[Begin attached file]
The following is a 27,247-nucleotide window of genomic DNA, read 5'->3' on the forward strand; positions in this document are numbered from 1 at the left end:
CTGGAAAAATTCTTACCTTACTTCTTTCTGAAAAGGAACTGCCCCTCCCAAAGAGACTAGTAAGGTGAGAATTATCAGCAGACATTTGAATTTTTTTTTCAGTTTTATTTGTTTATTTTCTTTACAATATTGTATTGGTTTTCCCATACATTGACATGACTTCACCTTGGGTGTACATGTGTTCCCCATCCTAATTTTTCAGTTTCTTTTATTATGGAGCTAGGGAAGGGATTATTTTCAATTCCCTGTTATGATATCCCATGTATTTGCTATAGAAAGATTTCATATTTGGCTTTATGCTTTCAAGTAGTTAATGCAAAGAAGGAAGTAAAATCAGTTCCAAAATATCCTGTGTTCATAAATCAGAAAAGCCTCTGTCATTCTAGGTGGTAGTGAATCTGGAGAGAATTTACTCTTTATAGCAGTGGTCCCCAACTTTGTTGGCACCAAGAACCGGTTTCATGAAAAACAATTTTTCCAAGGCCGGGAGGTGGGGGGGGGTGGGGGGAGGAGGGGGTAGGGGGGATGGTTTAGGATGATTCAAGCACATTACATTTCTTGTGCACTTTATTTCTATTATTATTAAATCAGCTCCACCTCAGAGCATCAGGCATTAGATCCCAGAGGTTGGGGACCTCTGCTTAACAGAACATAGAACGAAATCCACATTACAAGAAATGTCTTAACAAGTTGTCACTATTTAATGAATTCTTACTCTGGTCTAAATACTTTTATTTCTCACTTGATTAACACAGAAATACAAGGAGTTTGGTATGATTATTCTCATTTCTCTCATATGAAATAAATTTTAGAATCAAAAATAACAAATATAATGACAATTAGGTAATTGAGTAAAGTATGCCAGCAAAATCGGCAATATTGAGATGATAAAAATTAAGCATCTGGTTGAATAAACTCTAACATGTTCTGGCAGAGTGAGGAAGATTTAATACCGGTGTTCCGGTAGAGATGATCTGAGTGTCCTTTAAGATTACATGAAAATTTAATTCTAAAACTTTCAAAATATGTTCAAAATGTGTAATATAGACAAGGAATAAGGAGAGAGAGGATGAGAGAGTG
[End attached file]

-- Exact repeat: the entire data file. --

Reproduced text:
The following is a 27,247-nucleotide window of genomic DNA, read 5'->3' on the forward strand; positions in this document are numbered from 1 at the left end:
CTGGAAAAATTCTTACCTTACTTCTTTCTGAAAAGGAACTGCCCCTCCCAAAGAGACTAGTAAGGTGAGAATTATCAGCAGACATTTGAATTTTTTTTTCAGTTTTATTTGTTTATTTTCTTTACAATATTGTATTGGTTTTCCCATACATTGACATGACTTCACCTTGGGTGTACATGTGTTCCCCATCCTAATTTTTCAGTTTCTTTTATTATGGAGCTAGGGAAGGGATTATTTTCAATTCCCTGTTATGATATCCCATGTATTTGCTATAGAAAGATTTCATATTTGGCTTTATGCTTTCAAGTAGTTAATGCAAAGAAGGAAGTAAAATCAGTTCCAAAATATCCTGTGTTCATAAATCAGAAAAGCCTCTGTCATTCTAGGTGGTAGTGAATCTGGAGAGAATTTACTCTTTATAGCAGTGGTCCCCAACTTTGTTGGCACCAAGAACCGGTTTCATGAAAAACAATTTTTCCAAGGCCGGGAGGTGGGGGGGGGTGGGGGGAGGAGGGGGTAGGGGGGATGGTTTAGGATGATTCAAGCACATTACATTTCTTGTGCACTTTATTTCTATTATTATTAAATCAGCTCCACCTCAGAGCATCAGGCATTAGATCCCAGAGGTTGGGGACCTCTGCTTAACAGAACATAGAACGAAATCCACATTACAAGAAATGTCTTAACAAGTTGTCACTATTTAATGAATTCTTACTCTGGTCTAAATACTTTTATTTCTCACTTGATTAACACAGAAATACAAGGAGTTTGGTATGATTATTCTCATTTCTCTCATATGAAATAAATTTTAGAATCAAAAATAACAAATATAATGACAATTAGGTAATTGAGTAAAGTATGCCAGCAAAATCGGCAATATTGAGATGATAAAAATTAAGCATCTGGTTGAATAAACTCTAACATGTTCTGGCAGAGTGAGGAAGATTTAATACCGGTGTTCCGGTAGAGATGATCTGAGTGTCCTTTAAGATTACATGAAAATTTAATTCTAAAACTTTCAAAATATGTTCAAAATGTGTAATATAGACAAGGAATAAGGAGAGAGAGGATGAGAGAGTG